ning,"&c. Here is more bad --the result of translating too literally it should be, "I prevented the battle from lost."
There are a few other little errors to which we would call the attention of the translator "in 1805 the French army, after the fine march from the shores of La Mancha to Germany," &c. La Mancha is a province of Old Castile, and several hundred miles distant from Boulogne, which was the starting point of the army, to say nothing of its being in a country not belonging to France.
Marmont, no doubt, wrote La Mancha.--"Manche," in French, means "a sleeve." The French call the English Channel "La Manche," "the sleeve," from its fancled resemblance, on the map, to that part of a lady's gown.
The province of La Manche is on the channel, and is called after it. It is a province of what was formerly called Normandy, and is really the country from which the French army began its march in 1865.
This might have been a type graphical error,--we suppose indeed it was — but
indicate baste and carelessness in the translator, they call for the notice, of the press.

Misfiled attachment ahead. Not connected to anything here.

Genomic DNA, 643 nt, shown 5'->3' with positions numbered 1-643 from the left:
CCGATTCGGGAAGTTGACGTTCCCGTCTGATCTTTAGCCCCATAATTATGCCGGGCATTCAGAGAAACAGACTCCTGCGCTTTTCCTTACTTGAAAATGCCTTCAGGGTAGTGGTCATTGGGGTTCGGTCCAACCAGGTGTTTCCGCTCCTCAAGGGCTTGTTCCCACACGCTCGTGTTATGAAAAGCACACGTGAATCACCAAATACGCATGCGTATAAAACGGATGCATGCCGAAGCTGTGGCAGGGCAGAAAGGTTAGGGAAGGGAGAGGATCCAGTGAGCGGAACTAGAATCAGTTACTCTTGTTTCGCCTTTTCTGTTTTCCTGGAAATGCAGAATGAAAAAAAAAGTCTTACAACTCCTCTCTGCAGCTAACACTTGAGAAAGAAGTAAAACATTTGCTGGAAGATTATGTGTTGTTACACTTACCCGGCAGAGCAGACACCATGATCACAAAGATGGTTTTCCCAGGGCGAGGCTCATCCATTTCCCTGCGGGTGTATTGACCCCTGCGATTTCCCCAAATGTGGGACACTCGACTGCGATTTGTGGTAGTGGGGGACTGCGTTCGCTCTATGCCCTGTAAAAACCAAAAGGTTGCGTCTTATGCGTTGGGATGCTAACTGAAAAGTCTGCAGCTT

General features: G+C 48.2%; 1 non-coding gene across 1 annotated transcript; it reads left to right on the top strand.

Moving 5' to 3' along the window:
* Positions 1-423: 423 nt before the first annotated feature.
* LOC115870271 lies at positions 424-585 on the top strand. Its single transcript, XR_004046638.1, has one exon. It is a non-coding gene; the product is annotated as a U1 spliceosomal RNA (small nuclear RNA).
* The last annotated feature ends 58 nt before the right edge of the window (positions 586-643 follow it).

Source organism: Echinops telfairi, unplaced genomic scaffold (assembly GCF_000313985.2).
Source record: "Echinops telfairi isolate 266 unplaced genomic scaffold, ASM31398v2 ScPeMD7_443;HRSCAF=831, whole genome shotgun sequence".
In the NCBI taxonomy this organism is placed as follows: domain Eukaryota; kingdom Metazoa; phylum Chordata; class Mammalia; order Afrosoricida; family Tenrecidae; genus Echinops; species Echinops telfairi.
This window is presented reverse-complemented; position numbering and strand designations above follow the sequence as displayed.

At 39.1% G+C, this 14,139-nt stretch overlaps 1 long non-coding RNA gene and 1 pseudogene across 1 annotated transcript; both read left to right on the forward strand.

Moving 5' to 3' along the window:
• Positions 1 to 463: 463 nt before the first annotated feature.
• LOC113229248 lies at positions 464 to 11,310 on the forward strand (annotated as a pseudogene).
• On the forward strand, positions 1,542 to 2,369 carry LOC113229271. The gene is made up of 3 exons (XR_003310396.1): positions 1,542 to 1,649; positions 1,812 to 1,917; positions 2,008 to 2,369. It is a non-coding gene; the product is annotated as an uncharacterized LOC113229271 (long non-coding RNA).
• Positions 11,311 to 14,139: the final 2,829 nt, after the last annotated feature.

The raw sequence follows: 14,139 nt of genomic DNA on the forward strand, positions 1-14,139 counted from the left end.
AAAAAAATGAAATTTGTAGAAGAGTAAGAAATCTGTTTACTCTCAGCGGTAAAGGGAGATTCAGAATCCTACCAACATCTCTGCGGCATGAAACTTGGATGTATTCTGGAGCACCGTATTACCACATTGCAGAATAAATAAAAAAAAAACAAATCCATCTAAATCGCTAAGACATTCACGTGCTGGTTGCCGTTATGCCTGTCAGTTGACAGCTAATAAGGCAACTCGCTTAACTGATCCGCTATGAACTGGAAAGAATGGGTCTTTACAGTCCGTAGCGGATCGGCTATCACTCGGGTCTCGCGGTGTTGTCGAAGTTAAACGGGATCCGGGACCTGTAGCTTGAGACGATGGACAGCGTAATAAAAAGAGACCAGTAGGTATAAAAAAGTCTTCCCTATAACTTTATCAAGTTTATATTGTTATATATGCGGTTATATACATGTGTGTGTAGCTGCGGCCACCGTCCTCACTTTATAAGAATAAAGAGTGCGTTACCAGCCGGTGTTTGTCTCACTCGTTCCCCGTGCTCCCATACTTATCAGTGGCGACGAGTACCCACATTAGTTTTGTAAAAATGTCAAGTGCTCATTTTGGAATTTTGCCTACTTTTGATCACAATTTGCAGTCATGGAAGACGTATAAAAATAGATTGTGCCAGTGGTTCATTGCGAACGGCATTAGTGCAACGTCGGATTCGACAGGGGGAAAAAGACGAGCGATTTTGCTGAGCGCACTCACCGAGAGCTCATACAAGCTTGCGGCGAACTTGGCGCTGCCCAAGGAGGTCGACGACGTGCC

We do not mean by any means to detract from the value of his original remarks.
Some of them — especially those concerning the Confederate cavalry--deserve, and we hope will receive, the serious attention of the proper department.--Upon the whole we like Mr. Schaller much better in his character of author, than in his character of translator.
He does ample justice to our Great Generals, Jackson and Johnston.
But there is another still alive whose name is scarcely alluded to, and who, it seems to us, can be passed over in a book illustrative of Confederate glory, with fully as much propriety as Washington's name could be omitted in a history of the American Revolution, and not one bit more.
We need not name the person to whom we allude.
In the text itself there are doubtless many suggestions of value to the military man, especially upon the subject of artillery, which was Marmont's speci